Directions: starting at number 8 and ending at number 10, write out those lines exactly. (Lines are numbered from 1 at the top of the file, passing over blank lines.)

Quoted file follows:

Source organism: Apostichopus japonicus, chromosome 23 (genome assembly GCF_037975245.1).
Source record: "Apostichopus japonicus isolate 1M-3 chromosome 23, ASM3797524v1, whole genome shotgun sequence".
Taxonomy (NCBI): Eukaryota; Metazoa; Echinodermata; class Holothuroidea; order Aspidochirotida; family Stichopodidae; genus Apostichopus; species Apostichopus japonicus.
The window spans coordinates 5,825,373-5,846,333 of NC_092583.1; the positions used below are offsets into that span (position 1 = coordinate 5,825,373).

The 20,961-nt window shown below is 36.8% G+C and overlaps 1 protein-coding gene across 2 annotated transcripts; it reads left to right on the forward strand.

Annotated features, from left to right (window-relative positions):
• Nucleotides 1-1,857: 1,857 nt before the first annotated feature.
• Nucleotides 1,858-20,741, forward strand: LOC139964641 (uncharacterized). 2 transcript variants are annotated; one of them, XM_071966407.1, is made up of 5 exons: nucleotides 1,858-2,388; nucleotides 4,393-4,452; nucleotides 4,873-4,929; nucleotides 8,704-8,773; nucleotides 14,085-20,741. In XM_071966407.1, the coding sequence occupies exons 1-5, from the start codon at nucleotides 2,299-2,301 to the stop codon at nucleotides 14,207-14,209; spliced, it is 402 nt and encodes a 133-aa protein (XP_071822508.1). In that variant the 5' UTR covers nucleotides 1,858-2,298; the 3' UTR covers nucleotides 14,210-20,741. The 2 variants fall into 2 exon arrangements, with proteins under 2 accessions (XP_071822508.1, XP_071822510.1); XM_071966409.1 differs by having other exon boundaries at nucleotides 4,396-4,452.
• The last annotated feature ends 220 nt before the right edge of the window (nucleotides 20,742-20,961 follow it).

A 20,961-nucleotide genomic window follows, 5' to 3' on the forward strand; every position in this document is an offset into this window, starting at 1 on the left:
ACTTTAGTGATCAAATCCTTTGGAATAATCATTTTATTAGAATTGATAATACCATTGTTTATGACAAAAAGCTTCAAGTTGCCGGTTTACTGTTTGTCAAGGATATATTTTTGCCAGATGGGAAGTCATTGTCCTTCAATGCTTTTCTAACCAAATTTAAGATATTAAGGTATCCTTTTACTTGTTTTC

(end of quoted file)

• Nucleotides 1,858-20,741, forward strand: LOC139964641 (uncharacterized). 2 transcript variants are annotated; one of them, XM_071966407.1, is made up of 5 exons: nucleotides 1,858-2,388; nucleotides 4,393-4,452; nucleotides 4,873-4,929; nucleotides 8,704-8,773; nucleotides 14,085-20,741. In XM_071966407.1, the coding sequence occupies exons 1-5, from the start codon at nucleotides 2,299-2,301 to the stop codon at nucleotides 14,207-14,209; spliced, it is 402 nt and encodes a 133-aa protein (XP_071822508.1). In that variant the 5' UTR covers nucleotides 1,858-2,298; the 3' UTR covers nucleotides 14,210-20,741. The 2 variants fall into 2 exon arrangements, with proteins under 2 accessions (XP_071822508.1, XP_071822510.1); XM_071966409.1 differs by having other exon boundaries at nucleotides 4,396-4,452.
• The last annotated feature ends 220 nt before the right edge of the window (nucleotides 20,742-20,961 follow it).

A 20,961-nucleotide genomic window follows, 5' to 3' on the forward strand; every position in this document is an offset into this window, starting at 1 on the left: